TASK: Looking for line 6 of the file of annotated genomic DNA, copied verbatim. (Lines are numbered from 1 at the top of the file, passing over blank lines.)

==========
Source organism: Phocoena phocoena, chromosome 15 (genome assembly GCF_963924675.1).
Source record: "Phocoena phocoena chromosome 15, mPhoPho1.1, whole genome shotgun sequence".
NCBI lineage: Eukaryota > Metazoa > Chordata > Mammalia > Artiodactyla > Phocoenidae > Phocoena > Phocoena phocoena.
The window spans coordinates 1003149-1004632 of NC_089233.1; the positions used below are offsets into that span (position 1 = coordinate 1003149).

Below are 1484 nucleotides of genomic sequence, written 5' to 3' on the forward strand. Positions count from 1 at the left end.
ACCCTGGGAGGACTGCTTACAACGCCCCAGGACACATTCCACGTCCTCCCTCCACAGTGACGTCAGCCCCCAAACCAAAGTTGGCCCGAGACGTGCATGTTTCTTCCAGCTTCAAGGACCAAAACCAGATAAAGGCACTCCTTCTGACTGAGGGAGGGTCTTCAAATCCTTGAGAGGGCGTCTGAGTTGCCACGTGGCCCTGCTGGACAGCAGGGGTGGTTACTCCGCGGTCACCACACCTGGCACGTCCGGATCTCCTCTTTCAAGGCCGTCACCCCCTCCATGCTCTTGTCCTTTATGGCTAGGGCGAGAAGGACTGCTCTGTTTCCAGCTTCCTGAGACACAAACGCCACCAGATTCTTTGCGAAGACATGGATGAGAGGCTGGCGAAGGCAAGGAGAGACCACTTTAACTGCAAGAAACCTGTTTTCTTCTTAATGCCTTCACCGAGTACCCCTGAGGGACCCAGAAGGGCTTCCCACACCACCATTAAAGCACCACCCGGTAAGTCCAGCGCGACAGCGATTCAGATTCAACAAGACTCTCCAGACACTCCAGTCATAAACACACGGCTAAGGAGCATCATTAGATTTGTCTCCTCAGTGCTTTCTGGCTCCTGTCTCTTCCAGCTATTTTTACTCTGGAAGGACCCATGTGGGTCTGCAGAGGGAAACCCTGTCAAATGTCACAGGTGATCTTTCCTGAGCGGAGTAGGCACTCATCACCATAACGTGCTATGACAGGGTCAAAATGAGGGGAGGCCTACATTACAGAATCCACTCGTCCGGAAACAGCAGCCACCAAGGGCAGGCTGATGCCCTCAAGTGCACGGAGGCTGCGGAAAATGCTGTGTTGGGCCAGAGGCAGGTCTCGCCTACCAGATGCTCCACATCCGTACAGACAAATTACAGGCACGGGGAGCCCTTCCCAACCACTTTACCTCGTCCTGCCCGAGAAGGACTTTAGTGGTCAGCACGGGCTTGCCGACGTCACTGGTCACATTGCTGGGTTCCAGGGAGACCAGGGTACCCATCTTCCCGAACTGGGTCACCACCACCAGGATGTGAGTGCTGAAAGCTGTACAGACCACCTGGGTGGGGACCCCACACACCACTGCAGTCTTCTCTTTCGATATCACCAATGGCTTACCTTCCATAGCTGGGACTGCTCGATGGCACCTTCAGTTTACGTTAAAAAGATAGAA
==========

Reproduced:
ACCCTGGGAGGACTGCTTACAACGCCCCAGGACACATTCCACGTCCTCCCTCCACAGTGACGTCAGCCCCCAAACCAAAGTTGGCCCGAGACGTGCATGTTTCTTCCAGCTTCAAGGACCAAAACCAGATAAAGGCACTCCTTCTGACTGAGGGAGGGTCTTCAAATCCTTGAGAGGGCGTCTGAGTTGCCACGTGGCCCTGCTGGACAGCAGGGGTGGTTACTCCGCGGTCACCACACCTGGCACGTCCGGATCTCCTCTTTCAAGGCCGTCACCCCCTCCATGCTCTTGTCCTTTATGGCTAGGGCGAGAAGGACTGCTCTGTTTCCAGCTTCCTGAGACACAAACGCCACCAGATTCTTTGCGAAGACATGGATGAGAGGCTGGCGAAGGCAAGGAGAGACCACTTTAACTGCAAGAAACCTGTTTTCTTCTTAATGCCTTCACCGAGTACCCCTGAGGGACCCAGAAGGGCTTCCCACACCACCATTAAAGCACCACCCGGTAAGTCCAGCGCGACAGCGATTCAGATTCAACAAGACTCTCCAGACACTCCAGTCATAAACACACGGCTAAGGAGCATCATTAGATTTGTCTCCTCAGTGCTTTCTGGCTCCTGTCTCTTCCAGCTATTTTTACTCTGGAAGGACCCATGTGGGTCTGCAGAGGGAAACCCTGTCAAATGTCACAGGTGATCTTTCCTGAGCGGAGTAGGCACTCATCACCATAACGTGCTATGACAGGGTCAAAATGAGGGGAGGCCTACATTACAGAATCCACTCGTCCGGAAACAGCAGCCACCAAGGGCAGGCTGATGCCCTCAAGTGCACGGAGGCTGCGGAAAATGCTGTGTTGGGCCAGAGGCAGGTCTCGCCTACCAGATGCTCCACATCCGTACAGACAAATTACAGGCACGGGGAGCCCTTCCCAACCACTTTACCTCGTCCTGCCCGAGAAGGACTTTAGTGGTCAGCACGGGCTTGCCGACGTCACTGGTCACATTGCTGGGTTCCAGGGAGACCAGGGTACCCATCTTCCCGAACTGGGTCACCACCACCAGGATGTGAGTGCTGAAAGCTGTACAGACCACCTGGGTGGGGACCCCACACACCACTGCAGTCTTCTCTTTCGATATCACCAATGGCTTACCTTCCATAGCTGGGACTGCTCGATGGCACCTTCAGTTTACGTTAAAAAGATAGAA